Those with their ears closest to the ground on companies are selling equities, while others are buying. This isn’t exactly a positive for stocks.
Jitters about potential weakness in stocks have been mounting. With the
up 11% year to date, pricing in a fast economic rebound, high valuations and exuberance among investors are leading some on Wall Street to wonder if the market is in a bubble.
If any indicator highlights that the average investor is too optimistic, it is that company insiders have been selling stocks, while much of the rest of the market is buying. The ratio of insiders’ sales to buys recently hit 143—or 143 sales for every purchase—according to data from Sentiment Trader. That is the highest dating back to 2006 and is nearly double the previous peak.
While an elevated ratio of buying to selling is more indicative of market strength ahead than a high sales-to-buy ratio is a sign of weakness, “it would be better to see this [statistic] at least in neutral territory,” wrote Jason Goepfert in a note.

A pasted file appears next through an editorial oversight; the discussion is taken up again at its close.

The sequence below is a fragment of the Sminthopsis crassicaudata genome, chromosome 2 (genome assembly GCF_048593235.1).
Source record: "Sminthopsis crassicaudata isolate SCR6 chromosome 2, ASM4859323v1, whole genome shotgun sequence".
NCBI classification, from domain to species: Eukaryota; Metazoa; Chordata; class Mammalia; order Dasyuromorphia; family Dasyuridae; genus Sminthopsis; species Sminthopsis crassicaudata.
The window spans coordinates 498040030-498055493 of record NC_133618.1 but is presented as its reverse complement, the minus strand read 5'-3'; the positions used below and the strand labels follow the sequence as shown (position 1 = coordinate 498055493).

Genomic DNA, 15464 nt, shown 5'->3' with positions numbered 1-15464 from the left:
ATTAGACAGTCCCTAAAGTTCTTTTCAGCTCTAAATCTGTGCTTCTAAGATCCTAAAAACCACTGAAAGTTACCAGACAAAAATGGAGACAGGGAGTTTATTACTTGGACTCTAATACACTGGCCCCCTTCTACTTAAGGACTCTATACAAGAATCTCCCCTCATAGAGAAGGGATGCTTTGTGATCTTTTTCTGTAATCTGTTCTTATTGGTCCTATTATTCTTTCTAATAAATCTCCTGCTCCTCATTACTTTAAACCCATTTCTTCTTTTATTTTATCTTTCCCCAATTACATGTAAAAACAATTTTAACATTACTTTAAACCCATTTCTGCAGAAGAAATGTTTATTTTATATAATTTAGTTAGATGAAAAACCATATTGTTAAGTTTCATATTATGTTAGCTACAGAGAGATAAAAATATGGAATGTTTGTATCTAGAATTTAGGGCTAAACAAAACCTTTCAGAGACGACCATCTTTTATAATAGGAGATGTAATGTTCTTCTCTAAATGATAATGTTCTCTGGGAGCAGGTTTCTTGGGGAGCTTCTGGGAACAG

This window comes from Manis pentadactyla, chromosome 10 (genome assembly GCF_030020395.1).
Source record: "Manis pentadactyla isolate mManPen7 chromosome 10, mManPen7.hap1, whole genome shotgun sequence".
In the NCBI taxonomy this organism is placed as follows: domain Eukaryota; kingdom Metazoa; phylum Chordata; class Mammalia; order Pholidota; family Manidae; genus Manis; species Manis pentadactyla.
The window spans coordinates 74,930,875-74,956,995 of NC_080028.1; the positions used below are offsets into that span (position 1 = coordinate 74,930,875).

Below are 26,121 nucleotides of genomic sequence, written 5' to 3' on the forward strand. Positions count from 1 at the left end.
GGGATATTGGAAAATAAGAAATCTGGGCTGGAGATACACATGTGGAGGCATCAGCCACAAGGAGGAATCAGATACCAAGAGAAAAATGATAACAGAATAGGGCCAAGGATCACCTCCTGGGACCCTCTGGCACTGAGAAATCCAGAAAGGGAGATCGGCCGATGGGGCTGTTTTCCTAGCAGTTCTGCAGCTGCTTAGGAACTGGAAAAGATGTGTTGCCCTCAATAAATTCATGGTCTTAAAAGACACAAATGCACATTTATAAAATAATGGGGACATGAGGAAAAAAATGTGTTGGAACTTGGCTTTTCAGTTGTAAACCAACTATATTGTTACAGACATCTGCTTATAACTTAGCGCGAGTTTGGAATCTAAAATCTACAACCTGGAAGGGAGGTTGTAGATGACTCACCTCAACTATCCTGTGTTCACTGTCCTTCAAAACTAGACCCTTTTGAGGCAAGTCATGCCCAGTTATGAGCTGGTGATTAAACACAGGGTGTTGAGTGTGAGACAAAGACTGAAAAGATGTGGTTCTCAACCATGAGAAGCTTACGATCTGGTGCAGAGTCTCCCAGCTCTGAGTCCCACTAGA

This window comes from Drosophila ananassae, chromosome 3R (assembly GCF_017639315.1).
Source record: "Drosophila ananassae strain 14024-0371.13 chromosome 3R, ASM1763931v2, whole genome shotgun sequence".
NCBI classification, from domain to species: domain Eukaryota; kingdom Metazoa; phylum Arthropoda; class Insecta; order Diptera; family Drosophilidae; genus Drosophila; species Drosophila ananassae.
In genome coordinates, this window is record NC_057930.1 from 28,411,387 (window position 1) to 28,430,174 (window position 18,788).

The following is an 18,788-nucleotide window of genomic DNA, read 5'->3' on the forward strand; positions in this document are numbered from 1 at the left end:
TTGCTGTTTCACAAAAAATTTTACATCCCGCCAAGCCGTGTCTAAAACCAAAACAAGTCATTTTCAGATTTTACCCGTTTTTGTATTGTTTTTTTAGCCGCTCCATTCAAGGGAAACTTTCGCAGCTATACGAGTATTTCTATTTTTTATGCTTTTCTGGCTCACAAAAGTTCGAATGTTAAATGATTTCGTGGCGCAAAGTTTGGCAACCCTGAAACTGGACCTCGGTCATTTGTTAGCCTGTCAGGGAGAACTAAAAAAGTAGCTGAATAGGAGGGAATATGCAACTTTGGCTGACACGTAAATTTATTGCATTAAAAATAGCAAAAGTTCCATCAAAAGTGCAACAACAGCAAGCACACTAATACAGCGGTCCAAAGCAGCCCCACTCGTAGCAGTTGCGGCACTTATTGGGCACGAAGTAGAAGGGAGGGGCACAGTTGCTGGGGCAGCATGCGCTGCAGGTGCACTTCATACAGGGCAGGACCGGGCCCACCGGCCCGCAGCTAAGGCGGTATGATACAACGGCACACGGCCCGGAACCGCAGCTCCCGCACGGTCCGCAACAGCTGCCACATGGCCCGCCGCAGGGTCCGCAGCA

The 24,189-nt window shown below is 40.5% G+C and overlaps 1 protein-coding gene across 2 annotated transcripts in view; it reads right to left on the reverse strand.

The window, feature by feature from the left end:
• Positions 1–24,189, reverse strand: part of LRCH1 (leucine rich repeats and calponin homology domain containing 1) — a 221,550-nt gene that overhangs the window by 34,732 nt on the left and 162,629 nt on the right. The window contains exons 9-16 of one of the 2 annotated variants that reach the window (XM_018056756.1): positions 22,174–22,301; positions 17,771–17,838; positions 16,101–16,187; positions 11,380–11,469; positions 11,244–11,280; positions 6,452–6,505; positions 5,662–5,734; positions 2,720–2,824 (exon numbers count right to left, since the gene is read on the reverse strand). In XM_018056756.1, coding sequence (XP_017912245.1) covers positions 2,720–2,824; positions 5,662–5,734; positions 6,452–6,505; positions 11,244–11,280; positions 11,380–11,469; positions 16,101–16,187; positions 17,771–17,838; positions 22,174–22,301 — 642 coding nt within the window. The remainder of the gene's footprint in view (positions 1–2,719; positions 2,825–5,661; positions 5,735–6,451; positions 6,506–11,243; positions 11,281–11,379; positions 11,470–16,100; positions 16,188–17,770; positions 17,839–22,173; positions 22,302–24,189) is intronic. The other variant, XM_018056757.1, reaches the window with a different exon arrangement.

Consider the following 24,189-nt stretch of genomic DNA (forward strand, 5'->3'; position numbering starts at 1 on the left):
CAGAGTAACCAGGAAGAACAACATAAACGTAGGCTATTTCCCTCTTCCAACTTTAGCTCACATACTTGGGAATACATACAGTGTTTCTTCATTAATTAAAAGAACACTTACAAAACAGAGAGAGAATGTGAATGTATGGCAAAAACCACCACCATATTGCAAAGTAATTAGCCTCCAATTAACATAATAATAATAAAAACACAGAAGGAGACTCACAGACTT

Meanwhile, investors are borrowing against their existing holdings of stocks, a dynamic that has sent outstanding margin debt up 72% year over year. That is the fourth-highest increase since at least 1960.
The higher the level of margin debt—borrowing secured by stockholdings—the greater the chances are that the market could fall hard if prices move the wrong way, creating a sudden need for investors to raise cash.
More broadly, measures of market sentiment are looking “euphoric,” in Goepfert’s words.
A risk-appetite index that measures investors’ level of optimism by considering equity and credit valuations, the price of gold, and the performance of economically-sensitive sectors versus safer ones recently hit a score of just above 1,000, the second-highest since early 2018. When the index hits a new high, market weakness is often around the corner.
In early 2020, the index hit what was then its second-highest level, just before the S&P 500 fell 34% into a bear market. And in early 2019, it spiked to roughly its current level, just before the S&P 500 took a 6.5% dip.
None of this means stocks won’t keep sailing higher, but don’t be surprised if the water is choppy in the near term.
Write to Jacob Sonenshine at firstname.lastname@example.org